National Wildlife Refuge System

New Visitor Center at San Luis Refuge

Credit: USFWS
Credit: USFWS

San Luis National Wildlife Refuge Complex, in the San Joaquin Valley of northern California, has celebrated the opening of a new visitor center and headquarters.

The 16,000-square foot building was made possible with funds from the American Recovery and Reinvestment Act of 2009 (ARRA). The San Luis Refuge Complex facility was the largest U.S. Fish and Wildlife Service ARRA-funded project in the country.

The new building includes a visitor center with an exhibit hall, an environmental education room and administrative offices for the refuge staff. The complex includes the San Luis National Wildlife Refuge, Merced National Wildlife Refuge, San Joaquin River National Wildlife Refuge and the Grasslands Wildlife Management Area –nearly 45,000 acres of wetlands, grasslands and riparian habitats, as well as over 90,000 acres of conservation easements on private lands for the protection and benefit of wildlife.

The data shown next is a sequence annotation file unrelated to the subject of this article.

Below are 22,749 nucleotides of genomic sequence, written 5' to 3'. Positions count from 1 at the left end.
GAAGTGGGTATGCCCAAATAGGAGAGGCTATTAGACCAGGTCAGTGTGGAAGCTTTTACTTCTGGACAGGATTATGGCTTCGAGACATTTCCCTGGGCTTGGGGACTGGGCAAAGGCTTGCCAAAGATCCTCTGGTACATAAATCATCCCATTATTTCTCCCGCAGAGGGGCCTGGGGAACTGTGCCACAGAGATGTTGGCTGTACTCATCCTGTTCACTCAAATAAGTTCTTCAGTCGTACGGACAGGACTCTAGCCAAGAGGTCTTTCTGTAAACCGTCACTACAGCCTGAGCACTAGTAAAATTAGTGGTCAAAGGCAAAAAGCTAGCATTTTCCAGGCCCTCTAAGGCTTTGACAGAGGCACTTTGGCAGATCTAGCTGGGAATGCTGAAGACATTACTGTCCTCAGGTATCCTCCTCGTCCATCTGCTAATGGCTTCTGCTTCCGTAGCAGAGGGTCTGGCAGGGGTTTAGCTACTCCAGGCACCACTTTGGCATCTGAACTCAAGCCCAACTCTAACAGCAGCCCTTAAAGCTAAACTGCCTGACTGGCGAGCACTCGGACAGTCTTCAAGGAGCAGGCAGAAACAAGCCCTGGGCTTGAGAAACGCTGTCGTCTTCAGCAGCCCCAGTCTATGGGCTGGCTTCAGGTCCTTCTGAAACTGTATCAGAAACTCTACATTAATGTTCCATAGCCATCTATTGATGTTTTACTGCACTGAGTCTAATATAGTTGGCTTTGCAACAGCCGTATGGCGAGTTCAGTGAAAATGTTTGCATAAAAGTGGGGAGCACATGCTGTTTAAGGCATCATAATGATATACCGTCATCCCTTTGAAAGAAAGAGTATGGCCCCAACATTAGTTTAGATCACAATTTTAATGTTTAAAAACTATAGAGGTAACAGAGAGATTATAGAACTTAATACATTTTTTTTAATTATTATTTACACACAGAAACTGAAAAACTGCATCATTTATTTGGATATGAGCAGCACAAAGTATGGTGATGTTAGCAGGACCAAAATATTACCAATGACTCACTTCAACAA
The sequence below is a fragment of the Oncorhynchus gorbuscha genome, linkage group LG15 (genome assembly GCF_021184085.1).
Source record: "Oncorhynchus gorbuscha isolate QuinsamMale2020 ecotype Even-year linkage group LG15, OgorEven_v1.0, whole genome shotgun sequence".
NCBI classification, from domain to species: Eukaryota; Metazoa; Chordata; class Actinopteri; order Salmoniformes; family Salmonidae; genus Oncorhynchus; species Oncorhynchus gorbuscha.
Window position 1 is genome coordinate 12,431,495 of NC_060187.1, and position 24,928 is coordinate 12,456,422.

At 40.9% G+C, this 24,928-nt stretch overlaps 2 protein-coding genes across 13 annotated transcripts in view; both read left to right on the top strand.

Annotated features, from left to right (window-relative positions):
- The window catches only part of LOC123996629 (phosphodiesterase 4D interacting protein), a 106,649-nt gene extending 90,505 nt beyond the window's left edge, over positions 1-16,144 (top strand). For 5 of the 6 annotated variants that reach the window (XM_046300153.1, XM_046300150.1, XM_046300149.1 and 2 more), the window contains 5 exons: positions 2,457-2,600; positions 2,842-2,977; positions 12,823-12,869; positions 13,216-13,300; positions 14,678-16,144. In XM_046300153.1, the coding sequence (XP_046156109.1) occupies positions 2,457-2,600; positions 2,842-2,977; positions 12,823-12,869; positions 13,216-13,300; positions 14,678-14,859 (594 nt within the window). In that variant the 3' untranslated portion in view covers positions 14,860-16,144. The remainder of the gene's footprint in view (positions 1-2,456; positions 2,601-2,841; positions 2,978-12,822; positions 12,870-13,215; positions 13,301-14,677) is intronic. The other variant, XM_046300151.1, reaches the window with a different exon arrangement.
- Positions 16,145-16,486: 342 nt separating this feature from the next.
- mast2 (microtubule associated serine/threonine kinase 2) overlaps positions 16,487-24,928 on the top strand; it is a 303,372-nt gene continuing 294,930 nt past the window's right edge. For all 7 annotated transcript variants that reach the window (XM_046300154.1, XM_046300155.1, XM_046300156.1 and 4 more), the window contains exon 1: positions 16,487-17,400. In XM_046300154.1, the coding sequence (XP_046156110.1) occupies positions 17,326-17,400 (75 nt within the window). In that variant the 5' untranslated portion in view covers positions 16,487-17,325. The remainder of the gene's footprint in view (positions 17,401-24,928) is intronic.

Refuge staff expect the facility to be awarded a platinum rating under the Leadership in Energy and Environmental Design (LEED) program. The building will produce more energy than it consumers through solar panels and passive design features.

Two auto-tour routes and two nature trails are accessible directly from the new center. It also sits within the tule elk enclosure, providing visitors up-close view of the resident elk herd.
Tule elk at San Luis National Wildlife Refuge
Tule elk at San Luis National Wildlife Refuge
Credit: USFWS
Last updated: October 17, 2011